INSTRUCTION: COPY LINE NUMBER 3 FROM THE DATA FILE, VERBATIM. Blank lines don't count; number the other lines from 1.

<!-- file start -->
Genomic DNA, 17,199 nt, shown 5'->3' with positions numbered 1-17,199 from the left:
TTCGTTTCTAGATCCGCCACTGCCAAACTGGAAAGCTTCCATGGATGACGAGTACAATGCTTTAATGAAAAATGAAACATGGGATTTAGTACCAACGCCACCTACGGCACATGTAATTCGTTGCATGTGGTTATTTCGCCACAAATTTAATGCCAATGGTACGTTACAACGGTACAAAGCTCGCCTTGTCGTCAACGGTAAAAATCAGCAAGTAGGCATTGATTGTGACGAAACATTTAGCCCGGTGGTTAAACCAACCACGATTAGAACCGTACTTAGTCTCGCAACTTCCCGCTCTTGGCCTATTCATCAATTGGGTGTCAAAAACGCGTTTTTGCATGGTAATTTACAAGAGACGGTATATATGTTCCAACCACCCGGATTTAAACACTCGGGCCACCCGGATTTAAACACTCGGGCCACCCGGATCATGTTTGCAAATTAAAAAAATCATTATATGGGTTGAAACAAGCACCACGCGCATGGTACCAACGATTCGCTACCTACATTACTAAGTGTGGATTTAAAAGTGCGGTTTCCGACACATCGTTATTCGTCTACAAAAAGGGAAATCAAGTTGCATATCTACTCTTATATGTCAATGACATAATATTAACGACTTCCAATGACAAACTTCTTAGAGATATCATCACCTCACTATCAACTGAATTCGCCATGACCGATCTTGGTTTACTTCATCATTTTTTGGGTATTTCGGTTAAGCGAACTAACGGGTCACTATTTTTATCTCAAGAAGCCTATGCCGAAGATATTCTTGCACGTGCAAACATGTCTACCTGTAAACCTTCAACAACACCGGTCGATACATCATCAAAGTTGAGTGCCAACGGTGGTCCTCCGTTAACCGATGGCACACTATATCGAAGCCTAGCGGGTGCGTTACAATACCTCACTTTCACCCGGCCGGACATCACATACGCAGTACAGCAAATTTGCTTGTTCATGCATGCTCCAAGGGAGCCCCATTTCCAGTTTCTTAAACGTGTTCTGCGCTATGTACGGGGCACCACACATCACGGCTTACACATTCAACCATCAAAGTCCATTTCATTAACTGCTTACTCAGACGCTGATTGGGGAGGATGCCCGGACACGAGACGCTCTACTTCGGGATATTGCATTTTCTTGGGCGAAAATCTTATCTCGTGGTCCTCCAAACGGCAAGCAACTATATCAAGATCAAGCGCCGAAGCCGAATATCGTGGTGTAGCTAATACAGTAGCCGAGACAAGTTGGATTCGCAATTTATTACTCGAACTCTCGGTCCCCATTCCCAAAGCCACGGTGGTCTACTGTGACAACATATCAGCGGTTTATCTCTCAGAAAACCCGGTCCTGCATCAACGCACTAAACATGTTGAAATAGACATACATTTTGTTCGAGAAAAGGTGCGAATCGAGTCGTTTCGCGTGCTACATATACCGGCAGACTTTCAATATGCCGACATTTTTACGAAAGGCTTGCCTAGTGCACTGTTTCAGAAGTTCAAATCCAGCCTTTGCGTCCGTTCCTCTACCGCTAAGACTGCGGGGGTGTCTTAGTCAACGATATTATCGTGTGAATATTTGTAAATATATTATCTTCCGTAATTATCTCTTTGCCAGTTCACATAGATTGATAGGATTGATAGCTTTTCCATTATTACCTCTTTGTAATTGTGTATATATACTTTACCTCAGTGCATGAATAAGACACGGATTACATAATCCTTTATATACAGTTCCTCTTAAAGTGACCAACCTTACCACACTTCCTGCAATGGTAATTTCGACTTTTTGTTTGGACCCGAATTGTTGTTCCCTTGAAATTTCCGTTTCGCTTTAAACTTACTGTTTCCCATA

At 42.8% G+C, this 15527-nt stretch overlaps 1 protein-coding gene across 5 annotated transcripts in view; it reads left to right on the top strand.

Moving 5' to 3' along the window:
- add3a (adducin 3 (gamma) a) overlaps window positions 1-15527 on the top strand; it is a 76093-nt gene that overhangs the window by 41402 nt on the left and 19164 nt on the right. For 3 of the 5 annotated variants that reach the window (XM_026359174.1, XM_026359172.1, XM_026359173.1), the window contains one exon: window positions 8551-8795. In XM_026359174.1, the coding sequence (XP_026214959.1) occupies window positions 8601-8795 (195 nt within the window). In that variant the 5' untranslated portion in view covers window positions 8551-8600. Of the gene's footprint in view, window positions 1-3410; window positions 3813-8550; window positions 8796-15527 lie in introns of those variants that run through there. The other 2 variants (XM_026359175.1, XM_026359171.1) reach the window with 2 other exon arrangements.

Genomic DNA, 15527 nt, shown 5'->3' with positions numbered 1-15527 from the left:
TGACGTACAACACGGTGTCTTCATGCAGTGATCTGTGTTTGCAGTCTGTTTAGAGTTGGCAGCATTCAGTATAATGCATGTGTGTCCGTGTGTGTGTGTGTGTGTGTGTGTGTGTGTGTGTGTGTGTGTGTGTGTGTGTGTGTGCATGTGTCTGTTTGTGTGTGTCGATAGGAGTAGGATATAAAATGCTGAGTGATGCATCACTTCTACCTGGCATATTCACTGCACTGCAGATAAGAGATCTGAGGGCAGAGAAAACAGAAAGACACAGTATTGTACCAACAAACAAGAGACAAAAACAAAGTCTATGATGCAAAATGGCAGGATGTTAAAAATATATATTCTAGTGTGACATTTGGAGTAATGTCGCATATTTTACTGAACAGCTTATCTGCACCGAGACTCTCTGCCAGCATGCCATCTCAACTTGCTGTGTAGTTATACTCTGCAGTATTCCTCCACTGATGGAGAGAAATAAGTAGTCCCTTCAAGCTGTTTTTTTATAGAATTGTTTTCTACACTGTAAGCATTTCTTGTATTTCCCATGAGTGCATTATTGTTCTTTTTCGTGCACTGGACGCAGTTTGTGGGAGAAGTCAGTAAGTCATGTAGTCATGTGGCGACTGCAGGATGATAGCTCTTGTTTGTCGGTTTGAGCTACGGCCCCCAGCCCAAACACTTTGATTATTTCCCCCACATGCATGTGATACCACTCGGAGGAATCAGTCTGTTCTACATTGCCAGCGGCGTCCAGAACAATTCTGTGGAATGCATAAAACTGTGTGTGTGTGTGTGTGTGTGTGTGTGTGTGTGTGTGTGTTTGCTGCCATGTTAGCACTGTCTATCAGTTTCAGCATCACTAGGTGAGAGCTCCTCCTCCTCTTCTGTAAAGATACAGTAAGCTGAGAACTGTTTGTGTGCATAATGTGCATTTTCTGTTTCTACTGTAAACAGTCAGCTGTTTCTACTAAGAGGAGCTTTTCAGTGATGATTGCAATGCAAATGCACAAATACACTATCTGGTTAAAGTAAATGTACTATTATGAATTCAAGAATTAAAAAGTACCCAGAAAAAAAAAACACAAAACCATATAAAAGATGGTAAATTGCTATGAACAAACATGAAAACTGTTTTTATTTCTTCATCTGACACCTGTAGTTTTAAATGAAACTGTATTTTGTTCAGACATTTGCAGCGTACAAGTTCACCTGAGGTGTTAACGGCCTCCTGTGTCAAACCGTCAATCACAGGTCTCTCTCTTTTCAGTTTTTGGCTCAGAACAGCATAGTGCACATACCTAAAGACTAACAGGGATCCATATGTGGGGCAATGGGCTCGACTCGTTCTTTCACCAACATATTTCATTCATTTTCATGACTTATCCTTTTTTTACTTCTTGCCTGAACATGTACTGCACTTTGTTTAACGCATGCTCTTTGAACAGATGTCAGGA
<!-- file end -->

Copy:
At 42.8% G+C, this 15527-nt stretch overlaps 1 protein-coding gene across 5 annotated transcripts in view; it reads left to right on the top strand.